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NOAA a Major Outlier Again June 18, 2009

Posted by honestclimate in Discussions.
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NOAA a Major Outlier Again


By Joseph D’Aleo

NOAA proclaimed May 2009 to be the 4th warmest for the globe in 130 years of record keeping. Meanwhile NASA UAH MSU satellite assessment showed it was the 15th coldest May in the 31 years of its record. This divergence is not new and has been growing. Just a year ago, NOAA proclaimed June 2008 to be the 8th warmest for the globe in 129 years of record keeping. Meanwhile NASA satellites showed it was the 9th coldest June in the 30 years of its record

We have noted in the last year that NOAA has often become the warmest of the 5 major data sets in their monthly global anomalies. They were second place until they introduced a new ocean data set to be discussed later.

NOAA and the other ground based data centers would have more credibility if one of the changes resulting in a reduction of the warming trend and not an exaggeration which has been the case each time.


NOAA and the other station base data centers suffer from major station dropout (nearly 3/4ths of the stations) many of them rural, there has been a tenfold increase in missing months in remaining stations, no adjustment for urbanization even as the population grew from 1.5 billion to 6.7 billion since 1900 and documented bad station siting in the United States and almost certainly elsewhere. Also 70% of the earth is ocean and the methods for measurement there over the years have changed from ship buckets to ship intake to satellite surface sensing. Each measures a different level and produces different results. Transitioning was gradual making estimation more challenging.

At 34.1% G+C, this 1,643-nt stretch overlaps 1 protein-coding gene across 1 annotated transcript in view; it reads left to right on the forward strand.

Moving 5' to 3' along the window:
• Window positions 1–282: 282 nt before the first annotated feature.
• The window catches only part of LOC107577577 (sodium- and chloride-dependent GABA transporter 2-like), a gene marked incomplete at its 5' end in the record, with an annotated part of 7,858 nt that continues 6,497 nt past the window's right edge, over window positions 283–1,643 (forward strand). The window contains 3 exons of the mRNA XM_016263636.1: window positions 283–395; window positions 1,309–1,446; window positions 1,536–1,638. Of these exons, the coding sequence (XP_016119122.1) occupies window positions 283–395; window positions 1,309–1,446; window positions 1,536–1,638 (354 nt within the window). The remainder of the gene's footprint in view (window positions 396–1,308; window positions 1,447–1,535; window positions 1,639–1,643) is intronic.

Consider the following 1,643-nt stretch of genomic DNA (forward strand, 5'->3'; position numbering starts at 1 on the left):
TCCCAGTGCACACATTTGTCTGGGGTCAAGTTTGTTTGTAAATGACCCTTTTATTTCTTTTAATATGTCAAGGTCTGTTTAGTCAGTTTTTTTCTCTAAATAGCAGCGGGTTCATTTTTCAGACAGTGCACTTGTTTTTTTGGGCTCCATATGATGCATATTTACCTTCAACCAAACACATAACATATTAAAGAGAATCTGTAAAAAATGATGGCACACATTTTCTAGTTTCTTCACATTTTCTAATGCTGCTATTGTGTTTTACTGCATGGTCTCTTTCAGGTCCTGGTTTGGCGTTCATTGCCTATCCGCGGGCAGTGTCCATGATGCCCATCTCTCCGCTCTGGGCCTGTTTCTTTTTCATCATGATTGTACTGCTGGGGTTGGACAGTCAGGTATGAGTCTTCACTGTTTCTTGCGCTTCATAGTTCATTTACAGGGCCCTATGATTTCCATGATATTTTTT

NOAA’s allowing over 2/3rds of the world’s stations to dropout in 1990. You can see the coverage difference between the stations on this GISS analysis of the NOAA gathered stations from 1978 versus that in 2008.



Notice the big gaps in Canada (where May was very cold), South America, Africa, western Asia, Greenland and Australia. Since many of these areas are more rural, this dropout led to more urban bias and thus warming.


In the United States, NOAA has removed the US Urban Heat Island (UHI) adjustment and performs no UHI adjustment on global data. This is despite the facts that NCDC’s own Director Tom Karl in Kark et al (1988 J Climate) in Urbanization: its detection and effect in the United States climate record, showed the importance of urban adjustment and the Hadley Centre’s Phil Jones (2008) in Jones et al. ”Urbanization effects in large-scale temperature records, with an emphasis on China”, showed UHI’s contamination of data in China. There are many other peer review papers supporting the need for UHI adjustment even for smaller towns to determine climate trends. The removal of the UHI adjustment resulted in an enhanced warming trend as you would expect but an oddball cooling in the 1930s.


Removal of the UHI for the US resulted in a warming relative to GISS (which still does a UHI adjustment that seems to work for the US) with UHI in the United States of an amazing 0.75F since 1940.

See larger image here.